Investigation begins; officials dismiss militant shoot-down claims
CAIRO: International investigators have begun probing why a Russian airliner carrying 224 people crashed in a mountainous area of Egypt’s Sinai Peninsula, killing everyone on board in one of the deadliest Airbus incidents of the past decade.
Flags flew at half mast on official buildings in Russia on Sunday and entertainment television programs were canceled as part of a national day of mourning for the victims, most of them Russians aged from 10 months to 77 years.
Cairo and Moscow have both rejected the claim from a militant group affiliated with Islamic State jihadists that it downed the aircraft flown by the Kogalymavia airline, operating under the name Metrojet, en route from Sharm el-Sheikh to St Petersburg.
Egyptian Prime Minister Sharif Ismail said experts had confirmed the militants could not down a plane at the 30,000 feet altitude the Airbus 321 was flying, while Russian Transport Minister Maxim Sokolov said the claim “cannot be considered accurate.”
The plane’s black box data recorders have been recovered and sent for analysis, and late Saturday Sokolov and Russian Emergencies Minister Vladimir Puchkov arrived in Cairo with a team of experts to help with an Egyptian-led investigation.
Two air accident investigators from France — Airbus’s home country — are also to travel to Egypt along with six experts from the aerospace giant to help with the probe.
Germany’s Lufthansa, Emirates and Air France all said they would halt flights over Sinai until the reasons behind the crash became clear.
The plane, carrying 214 Russian and three Ukrainian passengers and seven crew, lost contact with air traffic control 23 minutes after taking off from the Red Sea resort of Sharm el-Sheikh.
“Unfortunately, all passengers of Kogalymavia flight 9268 Sharm el-Sheikh-Saint Petersburg have died. We issue condolences to family and friends,” the Russian embassy in Cairo said.
Wreckage and dead bodies were found scattered over an area of six to eight square kilometers, around 100 kilometers south of the town of El-Arish, Egyptian officials said.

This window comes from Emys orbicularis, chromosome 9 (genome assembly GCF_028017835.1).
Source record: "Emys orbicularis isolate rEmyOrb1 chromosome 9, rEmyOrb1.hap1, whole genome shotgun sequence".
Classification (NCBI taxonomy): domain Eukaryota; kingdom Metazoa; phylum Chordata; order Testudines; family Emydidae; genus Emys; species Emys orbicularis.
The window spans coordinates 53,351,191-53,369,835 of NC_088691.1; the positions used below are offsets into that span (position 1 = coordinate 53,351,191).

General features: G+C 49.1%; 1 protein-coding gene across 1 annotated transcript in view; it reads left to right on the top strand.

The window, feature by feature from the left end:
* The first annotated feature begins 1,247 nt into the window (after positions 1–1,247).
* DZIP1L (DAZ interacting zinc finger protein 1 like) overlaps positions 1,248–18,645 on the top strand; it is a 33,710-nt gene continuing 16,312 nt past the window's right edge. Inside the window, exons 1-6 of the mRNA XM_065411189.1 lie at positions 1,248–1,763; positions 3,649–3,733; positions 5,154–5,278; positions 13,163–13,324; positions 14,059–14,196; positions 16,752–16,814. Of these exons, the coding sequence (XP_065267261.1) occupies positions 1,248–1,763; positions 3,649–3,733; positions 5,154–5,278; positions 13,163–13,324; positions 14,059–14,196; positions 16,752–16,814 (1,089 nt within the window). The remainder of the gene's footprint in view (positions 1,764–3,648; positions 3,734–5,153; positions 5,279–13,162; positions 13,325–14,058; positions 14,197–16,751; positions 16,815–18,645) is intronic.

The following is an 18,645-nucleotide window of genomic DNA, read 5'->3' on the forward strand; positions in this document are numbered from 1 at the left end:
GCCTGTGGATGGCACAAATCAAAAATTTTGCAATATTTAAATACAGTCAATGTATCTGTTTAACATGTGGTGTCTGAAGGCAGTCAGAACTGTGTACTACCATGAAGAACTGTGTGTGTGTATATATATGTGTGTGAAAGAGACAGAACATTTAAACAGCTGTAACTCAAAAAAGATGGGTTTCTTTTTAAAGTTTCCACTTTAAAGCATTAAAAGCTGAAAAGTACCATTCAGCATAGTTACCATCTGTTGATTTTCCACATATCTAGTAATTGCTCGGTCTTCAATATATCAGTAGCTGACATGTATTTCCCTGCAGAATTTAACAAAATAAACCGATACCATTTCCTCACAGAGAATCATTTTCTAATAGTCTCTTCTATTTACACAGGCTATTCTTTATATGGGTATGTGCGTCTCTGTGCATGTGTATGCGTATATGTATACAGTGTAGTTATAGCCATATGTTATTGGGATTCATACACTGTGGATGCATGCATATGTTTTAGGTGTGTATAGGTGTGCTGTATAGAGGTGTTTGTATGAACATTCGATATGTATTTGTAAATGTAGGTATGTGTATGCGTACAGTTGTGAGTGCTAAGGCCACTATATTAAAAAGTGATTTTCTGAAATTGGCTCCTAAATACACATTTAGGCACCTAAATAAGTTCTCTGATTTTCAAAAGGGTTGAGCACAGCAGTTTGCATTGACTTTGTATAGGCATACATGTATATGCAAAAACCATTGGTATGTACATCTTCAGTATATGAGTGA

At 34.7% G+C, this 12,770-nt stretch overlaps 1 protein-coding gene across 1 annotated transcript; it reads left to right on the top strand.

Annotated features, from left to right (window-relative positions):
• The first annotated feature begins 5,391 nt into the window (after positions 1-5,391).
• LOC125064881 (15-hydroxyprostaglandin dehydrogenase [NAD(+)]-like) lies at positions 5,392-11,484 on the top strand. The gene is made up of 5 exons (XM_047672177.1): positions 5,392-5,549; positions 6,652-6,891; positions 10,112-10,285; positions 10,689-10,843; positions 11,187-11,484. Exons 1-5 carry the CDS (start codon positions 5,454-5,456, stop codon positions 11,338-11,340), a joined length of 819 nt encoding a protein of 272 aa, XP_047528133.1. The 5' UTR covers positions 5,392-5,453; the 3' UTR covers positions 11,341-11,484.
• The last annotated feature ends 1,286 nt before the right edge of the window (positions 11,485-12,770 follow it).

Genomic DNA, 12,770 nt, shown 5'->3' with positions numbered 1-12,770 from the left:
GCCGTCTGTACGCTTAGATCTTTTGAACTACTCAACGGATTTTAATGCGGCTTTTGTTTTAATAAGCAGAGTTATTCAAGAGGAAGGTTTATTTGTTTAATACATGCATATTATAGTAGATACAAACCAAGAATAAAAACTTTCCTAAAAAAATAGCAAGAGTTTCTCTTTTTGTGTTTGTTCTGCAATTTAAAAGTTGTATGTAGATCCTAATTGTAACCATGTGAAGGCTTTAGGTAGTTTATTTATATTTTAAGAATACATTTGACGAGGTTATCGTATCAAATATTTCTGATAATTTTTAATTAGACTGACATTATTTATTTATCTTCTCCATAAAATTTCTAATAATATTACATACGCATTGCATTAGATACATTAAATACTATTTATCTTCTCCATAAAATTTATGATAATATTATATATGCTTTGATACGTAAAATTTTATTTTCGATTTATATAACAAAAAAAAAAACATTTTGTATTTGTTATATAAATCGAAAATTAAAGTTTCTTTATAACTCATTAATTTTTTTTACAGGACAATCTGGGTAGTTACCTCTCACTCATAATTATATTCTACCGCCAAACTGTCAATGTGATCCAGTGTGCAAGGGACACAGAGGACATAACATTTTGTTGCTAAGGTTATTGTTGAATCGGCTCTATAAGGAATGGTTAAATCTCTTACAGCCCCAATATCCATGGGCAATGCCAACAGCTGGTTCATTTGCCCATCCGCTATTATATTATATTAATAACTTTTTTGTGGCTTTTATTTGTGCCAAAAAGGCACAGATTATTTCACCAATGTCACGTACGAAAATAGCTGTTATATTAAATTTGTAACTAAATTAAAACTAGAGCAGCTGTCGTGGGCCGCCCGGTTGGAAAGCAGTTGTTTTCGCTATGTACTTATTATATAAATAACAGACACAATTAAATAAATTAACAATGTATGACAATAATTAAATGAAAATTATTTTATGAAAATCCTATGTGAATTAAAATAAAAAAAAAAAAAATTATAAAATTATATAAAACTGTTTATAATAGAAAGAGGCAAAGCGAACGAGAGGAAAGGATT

The IS affiliate waging an insurgency in the Sinai claimed it brought down the plane in revenge for Russian air strikes against IS in Syria.
But experts rejected the idea they would have either the equipment or expertise to hit the charter flight, which an Egyptian official said was flying at some 30,000 feet when communication was lost.
To reach a plane at that altitude “you would need hard-to-use missiles, so it seems unlikely,” added Jean-Paul Troadec, former director of France’s BEA aviation investigation agency.
“This requires trained people and equipment that IS does not have, to my knowledge.”
Experts said a surface-to-air missile strike could have taken place if the aircraft had been descending, but a technical or human error was more likely.
An Egyptian air traffic control official said the pilot told him in their last exchange that he had radio trouble, but Civil Aviation Minister Mohamed Hossam Kamal rejected reports that the captain had asked to change course before the crash, saying communications had been “normal.”
“There was nothing abnormal… and the pilot didn’t ask to change the plane’s route,” he said.
Kogalymavia released a statement offering condolences to the families of the victims and defending the pilot, Valery Nemov, whom it said had more than 12,000 hours of flying experience, including 3,860 hours on an Airbus A321.
Russia has a dismal air safety record, and while larger carriers have started to upgrade their ageing fleets the crash will likely raise concerns about smaller airlines like Kogalymavia.
Metrojet said the aircraft underwent safety checks last year, and Russian aviation agency Rosaviatsia said there was “no reason to consider that the cause of the disaster was a technical problem or a crew error.”
Russian aviation official Sergei Izvolsky told Interfax news agency the aircraft took off from Sharm el-Sheikh at 5:51 am (0351 GMT) and 23 minutes later failed to make contact with air traffic control in Cyprus.
At Saint Petersburg’s Pulkovo airport, family members faced an anxious wait for news.
“I will keep hoping until the end that they are alive, but perhaps I will never see them again,” said Ella Smirnova, 25, who had come to meet her parents.
The US, France, the UN and Venezuela all offered their condolences to relatives of the victims.
The last major air crash in Egypt was in 2004, when a Flash Airlines Boeing 737 plunged into the Red Sea after taking off from Sharm el-Sheikh. All 148 people on board, most of them French, died.
Millions of tourists, including many Russians, visit the resort, but an Islamist insurgency has raged in north Sinai since the army ousted president Mohamed Morsi in 2013.